Academic Digital Event

Winchester's Zombosium

“No one would want to be a shambling, rotting corpse,” said Marcus Leaning, senior lecturer in media studies at the University of Winchester. “Yet since the early 2000s, there has been a proliferation of zombies expanding out of traditional media. I am interested in the meaning of zombies to producers and fans.”  (Times Higher Education)

‘You should study popular culture if you want to understand society. Zombies reflect the anxieties and concerns people have. One idea is that it’s due to austerity, another that it stems from the ‘‘climate of fear’’ after al-Qaeda. No-one really believes in zombies but it’s a way of thinking about big scary things such as a terrorist attack. It’s cathartic.’  (Metro)

“We’re living through the hardest economic times in most young people’s memories,” Dr Leaning said. “Maybe zombies speak to austerity Britain in a way other monsters don’t.” (BBC)

Much of this has worked via contacting traditional media outlets, but also caught a bit of a chat on Twitter (and it’s been fascinating knowing the people involved, and seeing how the story has spread):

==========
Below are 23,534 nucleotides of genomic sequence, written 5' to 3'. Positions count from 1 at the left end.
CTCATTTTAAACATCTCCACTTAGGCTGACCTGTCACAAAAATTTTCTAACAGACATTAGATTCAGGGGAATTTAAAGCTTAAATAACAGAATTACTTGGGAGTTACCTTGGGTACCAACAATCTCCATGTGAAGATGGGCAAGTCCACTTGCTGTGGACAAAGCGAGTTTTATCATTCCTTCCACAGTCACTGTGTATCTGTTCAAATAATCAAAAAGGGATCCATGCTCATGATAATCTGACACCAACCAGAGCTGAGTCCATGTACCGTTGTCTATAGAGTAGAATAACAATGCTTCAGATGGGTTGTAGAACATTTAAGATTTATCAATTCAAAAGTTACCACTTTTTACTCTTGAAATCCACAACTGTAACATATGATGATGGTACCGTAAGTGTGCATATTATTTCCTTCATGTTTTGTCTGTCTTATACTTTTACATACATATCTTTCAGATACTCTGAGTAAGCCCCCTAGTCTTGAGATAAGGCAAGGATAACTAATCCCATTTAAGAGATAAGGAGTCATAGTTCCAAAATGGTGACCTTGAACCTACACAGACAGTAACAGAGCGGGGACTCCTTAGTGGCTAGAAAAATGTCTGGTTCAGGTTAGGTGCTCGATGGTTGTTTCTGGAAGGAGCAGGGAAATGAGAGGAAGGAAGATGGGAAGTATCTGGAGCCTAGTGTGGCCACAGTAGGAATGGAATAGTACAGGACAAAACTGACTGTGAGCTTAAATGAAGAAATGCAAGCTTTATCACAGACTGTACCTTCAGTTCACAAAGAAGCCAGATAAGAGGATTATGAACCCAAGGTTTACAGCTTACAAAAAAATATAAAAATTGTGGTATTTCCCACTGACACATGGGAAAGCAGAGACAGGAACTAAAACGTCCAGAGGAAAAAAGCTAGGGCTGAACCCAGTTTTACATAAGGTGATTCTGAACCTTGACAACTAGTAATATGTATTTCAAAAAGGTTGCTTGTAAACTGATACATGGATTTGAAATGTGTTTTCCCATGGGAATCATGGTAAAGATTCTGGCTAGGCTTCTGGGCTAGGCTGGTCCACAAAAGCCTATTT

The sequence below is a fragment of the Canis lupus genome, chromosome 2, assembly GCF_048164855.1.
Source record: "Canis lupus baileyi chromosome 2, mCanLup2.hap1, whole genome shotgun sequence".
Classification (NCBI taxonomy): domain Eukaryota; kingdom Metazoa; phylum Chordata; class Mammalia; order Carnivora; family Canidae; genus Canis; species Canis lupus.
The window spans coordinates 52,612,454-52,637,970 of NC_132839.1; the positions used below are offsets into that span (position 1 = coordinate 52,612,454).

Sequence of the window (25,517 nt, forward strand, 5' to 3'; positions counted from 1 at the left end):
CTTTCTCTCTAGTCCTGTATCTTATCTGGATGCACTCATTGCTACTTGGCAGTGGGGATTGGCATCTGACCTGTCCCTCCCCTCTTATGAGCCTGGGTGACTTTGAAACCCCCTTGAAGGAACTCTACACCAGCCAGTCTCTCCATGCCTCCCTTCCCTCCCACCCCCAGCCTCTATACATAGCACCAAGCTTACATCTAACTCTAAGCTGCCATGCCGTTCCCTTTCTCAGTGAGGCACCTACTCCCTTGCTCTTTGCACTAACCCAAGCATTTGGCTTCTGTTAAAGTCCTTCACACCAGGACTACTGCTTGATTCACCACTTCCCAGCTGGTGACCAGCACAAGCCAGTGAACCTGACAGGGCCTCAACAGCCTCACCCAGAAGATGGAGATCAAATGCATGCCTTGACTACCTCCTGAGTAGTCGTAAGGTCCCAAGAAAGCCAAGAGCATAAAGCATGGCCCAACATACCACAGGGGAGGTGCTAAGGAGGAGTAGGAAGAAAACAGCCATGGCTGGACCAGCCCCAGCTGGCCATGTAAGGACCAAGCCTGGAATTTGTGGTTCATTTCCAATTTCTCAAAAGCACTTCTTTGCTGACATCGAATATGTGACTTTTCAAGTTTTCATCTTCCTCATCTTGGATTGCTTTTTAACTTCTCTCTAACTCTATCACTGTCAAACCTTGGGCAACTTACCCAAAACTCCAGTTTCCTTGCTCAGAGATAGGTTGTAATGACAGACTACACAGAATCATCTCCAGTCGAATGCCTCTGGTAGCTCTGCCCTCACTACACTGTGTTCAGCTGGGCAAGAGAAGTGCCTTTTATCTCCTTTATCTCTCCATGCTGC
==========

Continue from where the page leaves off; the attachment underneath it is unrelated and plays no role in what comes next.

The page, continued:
Where have you seen Zombies in popular culture? I’m thinking of the Mini Cooper advert…


On Radio Newcastle talking about @bigbible this morning

Download the MP3 (25MB) from Dropbox (I couldn’t find the stop button initially, so it carries on for a bit afterwards), and follow up at @bigbible.


Philip M. Taylor: ‘The Projection of Britain: British Overseas Publicity and Propaganda, 1913-1939, with particular reference to the work of the news department of the Foreign Office’

Taylor, P.M., ‘The projection of Britain: British overseas publicity and propaganda, 1914-1939, with particular reference to the work of the news department of the Foreign Office.’
PhD, completed 1978, Leeds University

No abstract

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